Saturday, April 14, 2007

“If you want peace, work for justice” (Pope Paul VI)

I attended to forums this week. On Thursday I attended the ACI Center for Success in High-Need Schools Symposium, sponsored by The Associated Colleges of Illinois. Speakers included high profile leaders from business, philanthropy and higher education. They outlined alarming trends in education outcomes that will make America less competitive in the global market and emphasized the serious economic impact that will result from a decrease in better educated workforce and the growth of less prepared workers. One concluded, “This isn’t something the politicians are talking about.”

Their focus was on what colleges and universities can do to change this and their solutions ranged from better training of teachers, to lowering the costs and/or increasing scholarships so more low income students can assess higher education.

One even suggested that universities cooperate with each other as a way of lowering spiraling expenses of higher education! Another suggested that universities walk the talk of community involvement and community service, becoming institutionally engaged in solving the problems facing communities.

On Friday, I attended a breakfast hosted by the Community Renewal Society. The purpose was to launch the Children of the Incarcerated campaign, which is intended to develop public policy initiatives that address the needs of children with incarcerated parents. The speakers were politicians such as Illinois State Senate President Emil Jones and Congressman Danny Davis. They were ministers, and people who have first hand experience working with children who have parents in jail or prison, or on probation. The statistics this group quoted were different from the ACI forum. Illinois currently pays $70,000 per year to incarcerate a minor and $22,000 per year to incarcerate an adult. As of August 2006, there are close to 90,000 children in Illinois with parents in jail or prison or on probation or parole. There is no system to track these children to know who or where they are. There is a lack of information about services. There are a lack of programs where kids can get social and emotional help and there is a lack of coordination of services.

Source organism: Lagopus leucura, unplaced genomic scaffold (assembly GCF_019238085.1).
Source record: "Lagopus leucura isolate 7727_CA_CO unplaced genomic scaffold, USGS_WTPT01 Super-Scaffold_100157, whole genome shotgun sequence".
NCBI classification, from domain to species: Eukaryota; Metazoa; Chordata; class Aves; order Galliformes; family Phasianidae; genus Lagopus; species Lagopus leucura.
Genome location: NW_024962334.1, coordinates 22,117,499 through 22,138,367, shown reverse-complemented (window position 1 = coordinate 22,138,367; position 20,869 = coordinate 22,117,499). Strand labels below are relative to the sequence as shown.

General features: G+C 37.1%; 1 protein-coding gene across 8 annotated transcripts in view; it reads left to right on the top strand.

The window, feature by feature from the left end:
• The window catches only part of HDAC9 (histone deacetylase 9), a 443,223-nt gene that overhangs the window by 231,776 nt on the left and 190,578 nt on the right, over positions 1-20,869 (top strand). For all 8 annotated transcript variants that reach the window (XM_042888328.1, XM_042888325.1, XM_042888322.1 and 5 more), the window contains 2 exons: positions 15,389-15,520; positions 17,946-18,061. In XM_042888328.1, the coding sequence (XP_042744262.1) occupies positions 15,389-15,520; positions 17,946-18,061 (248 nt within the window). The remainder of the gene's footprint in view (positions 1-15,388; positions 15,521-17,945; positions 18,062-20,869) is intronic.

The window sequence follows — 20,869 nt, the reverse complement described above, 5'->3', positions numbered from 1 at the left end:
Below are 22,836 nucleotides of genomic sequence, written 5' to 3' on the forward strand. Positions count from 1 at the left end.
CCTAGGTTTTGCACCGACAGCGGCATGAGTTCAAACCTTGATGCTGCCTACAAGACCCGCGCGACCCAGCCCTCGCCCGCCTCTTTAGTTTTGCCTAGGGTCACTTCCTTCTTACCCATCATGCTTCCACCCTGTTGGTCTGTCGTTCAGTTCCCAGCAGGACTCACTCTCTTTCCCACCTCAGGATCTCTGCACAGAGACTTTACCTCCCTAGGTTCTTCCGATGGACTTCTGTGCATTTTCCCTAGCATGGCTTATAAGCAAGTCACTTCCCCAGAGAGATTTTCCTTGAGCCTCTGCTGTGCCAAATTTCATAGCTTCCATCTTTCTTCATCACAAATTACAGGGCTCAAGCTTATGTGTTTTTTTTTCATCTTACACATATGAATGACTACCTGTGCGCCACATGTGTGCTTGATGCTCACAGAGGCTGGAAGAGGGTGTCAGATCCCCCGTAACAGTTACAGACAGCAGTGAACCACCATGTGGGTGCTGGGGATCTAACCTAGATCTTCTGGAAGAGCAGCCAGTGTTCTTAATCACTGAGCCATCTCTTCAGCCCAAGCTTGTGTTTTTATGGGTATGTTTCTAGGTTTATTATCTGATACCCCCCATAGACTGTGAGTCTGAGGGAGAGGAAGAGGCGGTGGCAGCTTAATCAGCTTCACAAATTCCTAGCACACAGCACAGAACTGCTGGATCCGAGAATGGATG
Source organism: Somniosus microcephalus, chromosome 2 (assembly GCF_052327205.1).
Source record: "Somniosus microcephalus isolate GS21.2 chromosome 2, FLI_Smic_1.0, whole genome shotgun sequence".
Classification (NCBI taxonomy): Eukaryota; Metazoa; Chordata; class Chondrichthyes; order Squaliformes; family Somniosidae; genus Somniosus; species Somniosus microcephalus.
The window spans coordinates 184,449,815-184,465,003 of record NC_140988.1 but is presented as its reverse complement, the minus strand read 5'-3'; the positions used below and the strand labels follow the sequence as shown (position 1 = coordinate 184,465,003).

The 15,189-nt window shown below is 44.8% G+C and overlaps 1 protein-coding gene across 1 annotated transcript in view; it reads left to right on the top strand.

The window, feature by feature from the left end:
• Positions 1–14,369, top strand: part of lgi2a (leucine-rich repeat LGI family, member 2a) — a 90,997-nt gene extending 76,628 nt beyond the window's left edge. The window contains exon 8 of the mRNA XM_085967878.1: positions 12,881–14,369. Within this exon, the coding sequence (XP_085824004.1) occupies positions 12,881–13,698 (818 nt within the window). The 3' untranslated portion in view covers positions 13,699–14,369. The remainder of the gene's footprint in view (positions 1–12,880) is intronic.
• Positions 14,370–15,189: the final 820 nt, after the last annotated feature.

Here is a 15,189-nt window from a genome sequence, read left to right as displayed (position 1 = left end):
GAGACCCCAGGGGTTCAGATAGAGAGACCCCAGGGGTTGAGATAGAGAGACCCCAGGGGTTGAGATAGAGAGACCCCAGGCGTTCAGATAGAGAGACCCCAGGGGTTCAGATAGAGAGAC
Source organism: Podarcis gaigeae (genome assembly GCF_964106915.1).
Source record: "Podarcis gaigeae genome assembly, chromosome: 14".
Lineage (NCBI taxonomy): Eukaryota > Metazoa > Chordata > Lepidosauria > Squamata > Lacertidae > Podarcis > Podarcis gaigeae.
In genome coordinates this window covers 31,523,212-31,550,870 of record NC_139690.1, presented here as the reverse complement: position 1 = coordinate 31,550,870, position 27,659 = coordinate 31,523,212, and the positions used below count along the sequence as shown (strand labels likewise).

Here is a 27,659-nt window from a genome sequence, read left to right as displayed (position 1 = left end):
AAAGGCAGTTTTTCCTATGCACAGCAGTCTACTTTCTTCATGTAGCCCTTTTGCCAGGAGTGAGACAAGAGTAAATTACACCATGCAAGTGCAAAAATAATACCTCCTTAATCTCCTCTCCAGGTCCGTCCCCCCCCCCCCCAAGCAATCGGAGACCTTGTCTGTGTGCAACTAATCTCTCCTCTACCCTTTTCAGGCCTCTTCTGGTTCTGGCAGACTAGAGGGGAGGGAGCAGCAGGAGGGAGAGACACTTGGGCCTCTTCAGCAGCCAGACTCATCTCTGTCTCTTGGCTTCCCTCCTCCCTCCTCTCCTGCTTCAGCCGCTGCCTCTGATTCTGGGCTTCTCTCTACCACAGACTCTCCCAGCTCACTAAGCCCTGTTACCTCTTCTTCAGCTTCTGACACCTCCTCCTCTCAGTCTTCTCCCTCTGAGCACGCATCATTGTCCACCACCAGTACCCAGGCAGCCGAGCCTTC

Yet everyone agreed that without social and emotional support, including mentoring, a high percentage of the children of incarcerated parents will end up being involved with the justice system themselves.

Two meetings in two days and the audiences are worlds apart. What frustrated me most is that while both hosting organizations recruited participants via the Internet, neither has developed an on-line attendee list such as what we’re using for the May 2007 conference, that would enable the people in either event to connect with others attending the event, or to connect with others who attended some other event that focuses on the same issues. I've written about this before.

Thus, we leave the meetings with new encouragement to do something, but without the connectivity that would enable more of us to connect, discuss the information, and put the ideas to work in our own organizations.

My final meeting was with a senior at Northwestern University who is interviewing for a fellowship. His essay started with the statement, “If you want peace, work for justice.” (Pope Paul VI).

He wrote that at first he did not understand the meaning of this. But after doing a 2006 internship he realized that “if you really want to improve the world you need to give all people the same opportunities.” He concluded, “Denying someone justice did not mean prohibiting access to the courts, it meant not allowing them to reach their full potential given to them by God.”

The meetings I attended this week showed why we need to be more innovative on ways to reach young people living in poverty. If you want justice for all, I encourage you to become involved in organizations that are working to help youth move from poverty to careers.

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